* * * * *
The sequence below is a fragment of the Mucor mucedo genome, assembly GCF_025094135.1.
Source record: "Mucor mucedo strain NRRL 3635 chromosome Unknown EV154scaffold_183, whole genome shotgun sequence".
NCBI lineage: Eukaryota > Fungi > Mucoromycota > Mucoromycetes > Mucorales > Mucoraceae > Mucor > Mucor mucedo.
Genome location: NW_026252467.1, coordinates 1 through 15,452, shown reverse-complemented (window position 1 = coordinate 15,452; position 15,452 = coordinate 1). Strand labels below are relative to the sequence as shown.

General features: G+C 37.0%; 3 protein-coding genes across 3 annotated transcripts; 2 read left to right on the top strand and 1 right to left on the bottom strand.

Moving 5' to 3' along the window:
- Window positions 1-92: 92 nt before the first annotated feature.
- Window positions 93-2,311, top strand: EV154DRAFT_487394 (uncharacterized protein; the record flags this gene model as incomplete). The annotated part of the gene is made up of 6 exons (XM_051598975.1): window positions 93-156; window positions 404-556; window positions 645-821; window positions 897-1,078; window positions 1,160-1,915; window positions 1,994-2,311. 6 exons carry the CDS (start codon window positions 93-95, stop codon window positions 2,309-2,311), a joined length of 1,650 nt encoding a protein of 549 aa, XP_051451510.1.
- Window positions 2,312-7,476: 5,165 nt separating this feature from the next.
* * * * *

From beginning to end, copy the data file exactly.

The sequence below is a fragment of the Mucor mucedo genome, assembly GCF_025094135.1.
Source record: "Mucor mucedo strain NRRL 3635 chromosome Unknown EV154scaffold_183, whole genome shotgun sequence".
NCBI lineage: Eukaryota > Fungi > Mucoromycota > Mucoromycetes > Mucorales > Mucoraceae > Mucor > Mucor mucedo.
Genome location: NW_026252467.1, coordinates 1 through 15,452, shown reverse-complemented (window position 1 = coordinate 15,452; position 15,452 = coordinate 1). Strand labels below are relative to the sequence as shown.

General features: G+C 37.0%; 3 protein-coding genes across 3 annotated transcripts; 2 read left to right on the top strand and 1 right to left on the bottom strand.

Moving 5' to 3' along the window:
- Window positions 1-92: 92 nt before the first annotated feature.
- Window positions 93-2,311, top strand: EV154DRAFT_487394 (uncharacterized protein; the record flags this gene model as incomplete). The annotated part of the gene is made up of 6 exons (XM_051598975.1): window positions 93-156; window positions 404-556; window positions 645-821; window positions 897-1,078; window positions 1,160-1,915; window positions 1,994-2,311. 6 exons carry the CDS (start codon window positions 93-95, stop codon window positions 2,309-2,311), a joined length of 1,650 nt encoding a protein of 549 aa, XP_051451510.1.
- Window positions 2,312-7,476: 5,165 nt separating this feature from the next.